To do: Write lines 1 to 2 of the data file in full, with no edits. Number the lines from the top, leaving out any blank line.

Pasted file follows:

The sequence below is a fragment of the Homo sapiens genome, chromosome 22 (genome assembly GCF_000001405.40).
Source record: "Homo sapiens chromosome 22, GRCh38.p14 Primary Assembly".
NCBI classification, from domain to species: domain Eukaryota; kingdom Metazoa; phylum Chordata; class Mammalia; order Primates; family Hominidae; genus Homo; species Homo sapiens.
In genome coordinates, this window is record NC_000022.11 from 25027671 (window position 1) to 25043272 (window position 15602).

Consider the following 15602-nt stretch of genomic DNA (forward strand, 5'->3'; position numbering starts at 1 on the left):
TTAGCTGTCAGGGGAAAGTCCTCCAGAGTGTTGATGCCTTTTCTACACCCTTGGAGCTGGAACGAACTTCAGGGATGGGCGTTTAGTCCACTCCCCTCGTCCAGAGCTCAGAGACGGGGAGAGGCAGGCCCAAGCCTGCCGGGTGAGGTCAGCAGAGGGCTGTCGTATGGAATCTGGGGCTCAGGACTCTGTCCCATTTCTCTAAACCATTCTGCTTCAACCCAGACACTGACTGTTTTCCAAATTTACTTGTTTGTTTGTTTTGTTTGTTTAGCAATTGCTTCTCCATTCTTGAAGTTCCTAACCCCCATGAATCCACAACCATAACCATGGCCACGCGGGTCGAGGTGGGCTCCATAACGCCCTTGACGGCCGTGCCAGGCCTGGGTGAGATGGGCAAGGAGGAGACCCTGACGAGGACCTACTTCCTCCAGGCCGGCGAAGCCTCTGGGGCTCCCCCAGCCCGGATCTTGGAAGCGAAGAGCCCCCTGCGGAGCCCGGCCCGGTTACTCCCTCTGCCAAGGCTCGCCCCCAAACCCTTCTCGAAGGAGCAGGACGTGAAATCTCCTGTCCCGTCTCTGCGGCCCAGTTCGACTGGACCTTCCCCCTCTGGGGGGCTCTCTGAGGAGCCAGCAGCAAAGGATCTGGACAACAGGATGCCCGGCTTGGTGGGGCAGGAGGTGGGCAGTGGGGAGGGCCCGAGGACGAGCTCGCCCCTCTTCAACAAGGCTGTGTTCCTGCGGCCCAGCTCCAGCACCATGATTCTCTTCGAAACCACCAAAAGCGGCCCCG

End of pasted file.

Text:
The sequence below is a fragment of the Homo sapiens genome, chromosome 22 (genome assembly GCF_000001405.40).
Source record: "Homo sapiens chromosome 22, GRCh38.p14 Primary Assembly".